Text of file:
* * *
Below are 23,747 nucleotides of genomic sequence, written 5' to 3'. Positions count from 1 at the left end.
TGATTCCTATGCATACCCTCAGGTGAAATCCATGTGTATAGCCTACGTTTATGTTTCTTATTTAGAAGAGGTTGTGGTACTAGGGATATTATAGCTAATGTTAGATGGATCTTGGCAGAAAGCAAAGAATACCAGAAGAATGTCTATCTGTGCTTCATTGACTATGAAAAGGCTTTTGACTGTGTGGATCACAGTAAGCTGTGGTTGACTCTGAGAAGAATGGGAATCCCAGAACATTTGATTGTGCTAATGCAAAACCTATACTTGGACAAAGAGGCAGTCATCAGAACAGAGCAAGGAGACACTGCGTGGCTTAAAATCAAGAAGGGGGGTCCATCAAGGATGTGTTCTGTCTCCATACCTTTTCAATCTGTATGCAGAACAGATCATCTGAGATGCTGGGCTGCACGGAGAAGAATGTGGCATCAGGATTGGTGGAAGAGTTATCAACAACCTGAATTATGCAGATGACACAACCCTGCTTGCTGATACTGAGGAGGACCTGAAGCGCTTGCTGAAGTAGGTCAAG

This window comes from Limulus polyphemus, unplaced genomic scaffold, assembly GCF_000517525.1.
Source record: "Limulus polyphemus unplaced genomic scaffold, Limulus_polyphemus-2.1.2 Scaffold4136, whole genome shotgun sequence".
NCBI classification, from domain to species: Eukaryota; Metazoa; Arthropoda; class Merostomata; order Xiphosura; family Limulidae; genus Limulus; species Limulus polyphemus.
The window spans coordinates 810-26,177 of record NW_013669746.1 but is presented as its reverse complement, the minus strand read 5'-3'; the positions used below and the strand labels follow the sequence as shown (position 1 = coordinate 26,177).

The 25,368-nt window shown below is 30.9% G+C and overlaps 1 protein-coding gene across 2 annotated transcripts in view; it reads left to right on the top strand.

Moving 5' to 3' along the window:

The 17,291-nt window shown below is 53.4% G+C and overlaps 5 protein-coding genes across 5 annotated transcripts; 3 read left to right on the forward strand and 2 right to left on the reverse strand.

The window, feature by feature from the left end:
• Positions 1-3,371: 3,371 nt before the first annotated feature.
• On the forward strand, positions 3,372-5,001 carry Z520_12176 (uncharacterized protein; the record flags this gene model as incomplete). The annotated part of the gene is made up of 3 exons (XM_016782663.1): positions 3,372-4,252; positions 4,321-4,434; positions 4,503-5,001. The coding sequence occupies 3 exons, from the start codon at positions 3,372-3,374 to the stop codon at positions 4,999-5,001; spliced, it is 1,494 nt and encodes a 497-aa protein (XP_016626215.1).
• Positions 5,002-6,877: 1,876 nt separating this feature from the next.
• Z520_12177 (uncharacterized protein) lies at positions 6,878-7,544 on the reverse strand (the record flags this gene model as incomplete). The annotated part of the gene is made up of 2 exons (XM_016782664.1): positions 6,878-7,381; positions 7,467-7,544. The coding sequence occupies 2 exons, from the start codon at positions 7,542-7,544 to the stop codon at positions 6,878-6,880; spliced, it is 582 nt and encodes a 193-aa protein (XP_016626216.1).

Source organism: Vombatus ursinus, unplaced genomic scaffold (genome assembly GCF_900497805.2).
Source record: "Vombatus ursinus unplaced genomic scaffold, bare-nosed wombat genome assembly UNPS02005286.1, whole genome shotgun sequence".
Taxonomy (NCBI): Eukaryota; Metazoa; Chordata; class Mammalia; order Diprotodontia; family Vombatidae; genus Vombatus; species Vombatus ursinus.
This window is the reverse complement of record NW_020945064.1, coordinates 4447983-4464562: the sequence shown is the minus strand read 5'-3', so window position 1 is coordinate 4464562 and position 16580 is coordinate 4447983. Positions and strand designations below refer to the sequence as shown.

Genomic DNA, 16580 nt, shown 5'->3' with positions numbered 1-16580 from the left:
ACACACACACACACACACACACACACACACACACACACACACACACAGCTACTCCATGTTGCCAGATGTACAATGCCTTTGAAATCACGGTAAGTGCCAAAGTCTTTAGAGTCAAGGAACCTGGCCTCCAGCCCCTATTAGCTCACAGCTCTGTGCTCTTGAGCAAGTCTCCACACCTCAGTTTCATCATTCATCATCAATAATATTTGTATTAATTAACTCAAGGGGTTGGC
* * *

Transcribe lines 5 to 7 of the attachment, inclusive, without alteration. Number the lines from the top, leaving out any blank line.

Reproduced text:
NCBI classification, from domain to species: Eukaryota; Metazoa; Arthropoda; class Merostomata; order Xiphosura; family Limulidae; genus Limulus; species Limulus polyphemus.
The window spans coordinates 810-26,177 of record NW_013669746.1 but is presented as its reverse complement, the minus strand read 5'-3'; the positions used below and the strand labels follow the sequence as shown (position 1 = coordinate 26,177).

The 25,368-nt window shown below is 30.9% G+C and overlaps 1 protein-coding gene across 2 annotated transcripts in view; it reads left to right on the top strand.